Florida Keys News
Tuesday, July 1, 2014
FKCC grants first raises in five years
Unanimous vote preceded Gogin tribute

Florida Keys Community College became the latest local institution to bow to the inevitable and provide its employees some relief from the shrinking wages and increasing inflation that have burdened working people since the onset of the Great Recession in 2008.

The college's five-member board of trustees on Tuesday unanimously approved a "one-time salary increase" equivalent to 4 percent of a full-time employee's gross salary.

"It's been five years since our employees had a raise," FKCC President Jonathan Gueverra said before the approval. "With inflation, that's hard to maintain."

The one-time-only measure will only cost the college about $142,000, and is long overdue, Gueverra said, while board member Anne O'Bannon pointed out that 2008 was the last time such a one-time payment was attempted.

Although the pay increases are "funded by current year savings," the college will still finish fiscal year 2014 with a comfortable 10.13 percent fund balance in its reserves, which is well above the level required by state auditors and the Southern Association of Colleges and Schools, said Jean Mauk, FKCC's vice president of business and administrative services.

"We've lowered our overhead costs substantially," Mauk said.

Also at Tuesday's meeting, the board approved a change in its lease with the Key West Collegiate Academy charter high school, which currently rents classroom space on the FKCC campus for $5,500. In anticipation of increasing enrollment, the charter academy will move across campus in August to the former Public Safety Building.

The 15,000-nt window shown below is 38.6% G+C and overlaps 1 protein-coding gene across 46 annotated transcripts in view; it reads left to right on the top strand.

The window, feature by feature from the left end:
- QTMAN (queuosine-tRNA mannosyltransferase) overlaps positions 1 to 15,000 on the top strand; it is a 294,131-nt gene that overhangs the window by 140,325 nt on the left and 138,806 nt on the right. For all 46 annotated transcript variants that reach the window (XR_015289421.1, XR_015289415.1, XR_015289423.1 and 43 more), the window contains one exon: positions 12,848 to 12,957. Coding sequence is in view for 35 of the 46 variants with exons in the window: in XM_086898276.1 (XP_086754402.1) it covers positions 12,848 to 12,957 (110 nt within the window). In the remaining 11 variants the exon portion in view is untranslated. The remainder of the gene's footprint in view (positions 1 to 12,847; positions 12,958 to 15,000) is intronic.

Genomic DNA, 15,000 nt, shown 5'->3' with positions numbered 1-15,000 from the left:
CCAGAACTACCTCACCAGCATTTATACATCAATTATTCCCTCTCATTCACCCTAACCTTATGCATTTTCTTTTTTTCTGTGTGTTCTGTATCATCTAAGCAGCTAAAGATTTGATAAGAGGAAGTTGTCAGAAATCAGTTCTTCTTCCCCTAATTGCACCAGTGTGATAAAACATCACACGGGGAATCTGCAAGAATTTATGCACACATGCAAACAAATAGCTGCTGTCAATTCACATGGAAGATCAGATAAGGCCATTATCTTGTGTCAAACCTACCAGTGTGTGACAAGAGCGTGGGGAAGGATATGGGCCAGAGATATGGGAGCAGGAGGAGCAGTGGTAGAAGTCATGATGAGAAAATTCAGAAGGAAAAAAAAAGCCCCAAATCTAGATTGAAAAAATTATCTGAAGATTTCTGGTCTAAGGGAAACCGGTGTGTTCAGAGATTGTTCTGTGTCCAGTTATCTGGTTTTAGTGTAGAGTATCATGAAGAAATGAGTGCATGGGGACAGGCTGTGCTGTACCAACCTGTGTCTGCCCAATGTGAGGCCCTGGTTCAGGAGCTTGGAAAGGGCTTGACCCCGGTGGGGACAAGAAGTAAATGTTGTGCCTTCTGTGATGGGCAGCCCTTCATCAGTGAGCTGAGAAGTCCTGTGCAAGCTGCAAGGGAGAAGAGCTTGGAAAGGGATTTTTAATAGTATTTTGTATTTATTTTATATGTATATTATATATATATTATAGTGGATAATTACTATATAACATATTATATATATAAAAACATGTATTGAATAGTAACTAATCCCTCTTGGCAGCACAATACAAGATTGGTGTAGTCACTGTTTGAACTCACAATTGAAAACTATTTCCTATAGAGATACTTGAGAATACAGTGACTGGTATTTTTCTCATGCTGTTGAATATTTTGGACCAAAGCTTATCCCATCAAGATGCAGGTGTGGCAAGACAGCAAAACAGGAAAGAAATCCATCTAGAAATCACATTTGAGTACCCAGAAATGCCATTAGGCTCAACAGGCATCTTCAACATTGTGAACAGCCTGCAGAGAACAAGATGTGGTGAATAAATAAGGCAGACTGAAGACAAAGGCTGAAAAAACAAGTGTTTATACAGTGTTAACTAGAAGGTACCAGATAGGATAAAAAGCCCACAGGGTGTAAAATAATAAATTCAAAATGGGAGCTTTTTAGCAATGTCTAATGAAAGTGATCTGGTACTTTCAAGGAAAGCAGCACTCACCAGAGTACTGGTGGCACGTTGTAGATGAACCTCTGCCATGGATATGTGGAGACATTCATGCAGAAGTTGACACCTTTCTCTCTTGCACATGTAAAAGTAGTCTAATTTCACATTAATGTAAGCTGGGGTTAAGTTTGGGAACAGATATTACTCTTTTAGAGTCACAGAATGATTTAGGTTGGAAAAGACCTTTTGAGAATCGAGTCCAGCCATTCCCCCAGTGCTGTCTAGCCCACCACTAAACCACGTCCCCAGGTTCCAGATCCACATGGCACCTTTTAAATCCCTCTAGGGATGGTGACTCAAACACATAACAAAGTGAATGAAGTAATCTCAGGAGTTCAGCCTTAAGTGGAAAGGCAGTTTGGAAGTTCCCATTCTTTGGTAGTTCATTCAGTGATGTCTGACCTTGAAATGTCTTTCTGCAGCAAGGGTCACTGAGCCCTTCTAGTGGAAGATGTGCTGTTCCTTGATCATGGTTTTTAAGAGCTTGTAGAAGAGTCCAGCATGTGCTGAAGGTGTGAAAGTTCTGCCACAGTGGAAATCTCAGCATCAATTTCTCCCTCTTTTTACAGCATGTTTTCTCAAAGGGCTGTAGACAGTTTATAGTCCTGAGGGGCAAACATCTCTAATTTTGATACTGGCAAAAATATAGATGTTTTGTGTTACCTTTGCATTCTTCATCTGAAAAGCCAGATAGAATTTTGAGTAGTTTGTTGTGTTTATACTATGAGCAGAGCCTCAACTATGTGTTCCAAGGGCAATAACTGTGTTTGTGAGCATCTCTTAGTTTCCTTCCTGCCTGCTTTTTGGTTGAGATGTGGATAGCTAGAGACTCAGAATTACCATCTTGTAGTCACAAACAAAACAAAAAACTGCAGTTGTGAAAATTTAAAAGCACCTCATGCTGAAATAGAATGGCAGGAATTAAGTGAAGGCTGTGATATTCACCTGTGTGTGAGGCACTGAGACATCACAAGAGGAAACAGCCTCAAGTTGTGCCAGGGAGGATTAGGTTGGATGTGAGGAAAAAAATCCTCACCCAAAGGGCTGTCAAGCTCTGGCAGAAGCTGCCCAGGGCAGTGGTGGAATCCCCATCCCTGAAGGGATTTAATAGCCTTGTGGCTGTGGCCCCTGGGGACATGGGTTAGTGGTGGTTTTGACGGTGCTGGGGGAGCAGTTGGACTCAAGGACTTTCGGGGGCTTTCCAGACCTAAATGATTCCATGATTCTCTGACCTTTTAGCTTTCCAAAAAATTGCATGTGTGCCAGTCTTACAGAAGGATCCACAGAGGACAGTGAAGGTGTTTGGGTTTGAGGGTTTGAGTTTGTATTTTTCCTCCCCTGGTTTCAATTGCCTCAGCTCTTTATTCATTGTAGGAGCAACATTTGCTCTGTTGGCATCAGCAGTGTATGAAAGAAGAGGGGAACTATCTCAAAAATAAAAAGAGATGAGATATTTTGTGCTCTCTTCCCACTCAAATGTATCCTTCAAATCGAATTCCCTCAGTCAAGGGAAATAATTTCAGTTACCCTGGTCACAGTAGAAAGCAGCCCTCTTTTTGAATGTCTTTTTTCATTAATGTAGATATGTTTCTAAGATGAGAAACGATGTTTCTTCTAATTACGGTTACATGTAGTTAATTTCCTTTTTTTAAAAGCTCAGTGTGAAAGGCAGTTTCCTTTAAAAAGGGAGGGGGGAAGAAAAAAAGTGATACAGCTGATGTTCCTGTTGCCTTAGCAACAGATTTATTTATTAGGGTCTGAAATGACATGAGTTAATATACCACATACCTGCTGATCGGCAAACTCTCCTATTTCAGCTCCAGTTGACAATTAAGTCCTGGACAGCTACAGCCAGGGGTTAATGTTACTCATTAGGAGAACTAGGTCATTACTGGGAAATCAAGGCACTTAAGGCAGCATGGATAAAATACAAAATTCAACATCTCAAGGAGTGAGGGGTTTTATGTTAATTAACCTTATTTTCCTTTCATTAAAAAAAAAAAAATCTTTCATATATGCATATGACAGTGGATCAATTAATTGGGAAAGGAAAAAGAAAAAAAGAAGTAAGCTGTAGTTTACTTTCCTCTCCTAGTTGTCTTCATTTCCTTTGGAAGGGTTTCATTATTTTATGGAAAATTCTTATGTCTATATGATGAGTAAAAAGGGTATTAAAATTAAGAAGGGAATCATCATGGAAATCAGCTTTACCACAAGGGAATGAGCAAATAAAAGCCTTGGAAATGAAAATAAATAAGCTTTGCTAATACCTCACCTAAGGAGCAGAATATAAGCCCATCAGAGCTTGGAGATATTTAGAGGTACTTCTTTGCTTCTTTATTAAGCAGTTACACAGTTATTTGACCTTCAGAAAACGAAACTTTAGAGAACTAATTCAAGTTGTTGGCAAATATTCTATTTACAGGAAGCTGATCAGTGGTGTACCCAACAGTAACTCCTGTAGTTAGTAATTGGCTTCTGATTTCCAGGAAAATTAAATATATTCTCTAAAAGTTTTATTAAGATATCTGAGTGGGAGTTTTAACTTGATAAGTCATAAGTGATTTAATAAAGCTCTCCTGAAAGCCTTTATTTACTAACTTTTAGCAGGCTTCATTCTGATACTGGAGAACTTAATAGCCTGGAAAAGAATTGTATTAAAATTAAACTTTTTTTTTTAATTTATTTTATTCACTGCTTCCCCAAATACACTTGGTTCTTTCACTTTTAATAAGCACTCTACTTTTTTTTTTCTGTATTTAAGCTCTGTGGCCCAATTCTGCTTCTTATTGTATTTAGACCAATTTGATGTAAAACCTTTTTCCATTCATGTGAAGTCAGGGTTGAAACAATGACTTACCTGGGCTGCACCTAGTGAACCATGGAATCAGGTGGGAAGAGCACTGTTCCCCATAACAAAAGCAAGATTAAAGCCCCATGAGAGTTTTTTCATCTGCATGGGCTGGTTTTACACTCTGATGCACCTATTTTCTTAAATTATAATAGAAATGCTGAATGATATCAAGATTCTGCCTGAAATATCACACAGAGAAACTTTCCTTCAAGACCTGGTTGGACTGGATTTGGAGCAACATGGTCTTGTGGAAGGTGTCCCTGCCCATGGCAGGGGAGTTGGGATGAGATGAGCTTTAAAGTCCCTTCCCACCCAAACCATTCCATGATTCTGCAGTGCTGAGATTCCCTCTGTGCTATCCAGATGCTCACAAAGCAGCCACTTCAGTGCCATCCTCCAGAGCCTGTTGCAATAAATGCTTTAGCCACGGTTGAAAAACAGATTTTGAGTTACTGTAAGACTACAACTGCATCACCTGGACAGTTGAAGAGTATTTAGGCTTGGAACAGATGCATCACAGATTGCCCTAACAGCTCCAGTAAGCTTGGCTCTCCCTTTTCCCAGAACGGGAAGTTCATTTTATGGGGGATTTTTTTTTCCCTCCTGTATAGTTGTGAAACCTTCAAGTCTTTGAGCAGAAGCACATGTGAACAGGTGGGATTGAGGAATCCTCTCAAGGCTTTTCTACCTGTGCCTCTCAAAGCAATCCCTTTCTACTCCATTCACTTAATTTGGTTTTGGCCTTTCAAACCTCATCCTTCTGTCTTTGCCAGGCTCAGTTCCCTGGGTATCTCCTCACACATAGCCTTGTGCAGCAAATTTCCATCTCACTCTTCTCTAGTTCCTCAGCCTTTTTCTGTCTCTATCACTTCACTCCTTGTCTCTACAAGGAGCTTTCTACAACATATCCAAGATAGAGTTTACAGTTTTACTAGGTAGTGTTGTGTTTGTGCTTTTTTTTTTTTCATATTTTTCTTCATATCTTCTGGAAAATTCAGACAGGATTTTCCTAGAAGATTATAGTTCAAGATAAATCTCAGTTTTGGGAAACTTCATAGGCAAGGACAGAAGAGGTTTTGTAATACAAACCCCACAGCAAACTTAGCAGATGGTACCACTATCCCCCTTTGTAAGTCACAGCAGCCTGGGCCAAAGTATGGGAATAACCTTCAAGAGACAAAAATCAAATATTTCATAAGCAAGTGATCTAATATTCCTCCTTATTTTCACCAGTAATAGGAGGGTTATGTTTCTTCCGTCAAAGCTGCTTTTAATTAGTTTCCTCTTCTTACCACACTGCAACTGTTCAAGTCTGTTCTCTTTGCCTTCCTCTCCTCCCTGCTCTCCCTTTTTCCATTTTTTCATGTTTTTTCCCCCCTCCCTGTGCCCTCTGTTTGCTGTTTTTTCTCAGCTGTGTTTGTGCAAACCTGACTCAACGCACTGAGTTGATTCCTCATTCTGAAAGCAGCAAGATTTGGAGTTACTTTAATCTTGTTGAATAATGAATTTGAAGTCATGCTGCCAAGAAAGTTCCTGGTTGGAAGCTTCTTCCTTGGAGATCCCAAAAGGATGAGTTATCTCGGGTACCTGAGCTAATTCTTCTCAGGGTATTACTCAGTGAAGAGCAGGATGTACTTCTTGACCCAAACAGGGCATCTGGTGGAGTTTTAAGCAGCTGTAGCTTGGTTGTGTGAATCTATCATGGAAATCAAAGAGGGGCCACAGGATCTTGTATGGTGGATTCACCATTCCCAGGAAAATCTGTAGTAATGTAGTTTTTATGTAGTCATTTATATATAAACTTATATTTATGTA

The move will bring KWCA's rent up to $8,500, representing additional income for the college, which is still struggling to come up with a long-term financing plan for its Lagoon Landing student dormitory.

Asked by board members if the lease was at least a break-even proposition, Gueverra replied that the college would be making a profit from the arrangement.

"We do this to make money," Gueverra said. He added, however, that money is not the only consideration in handing the keys to the building over to KWCA.

"We want them to feel like part of the campus," Gueverra said.

The board also discussed the two openings on its board that have yet to be filled.

Earlier this year the board agreed to expand its ranks by two, but have yet to receive any applicants they could recommend to the governor of Florida.

"Getting people to apply has not always been easy for us," Chairman Robert Stoky said.


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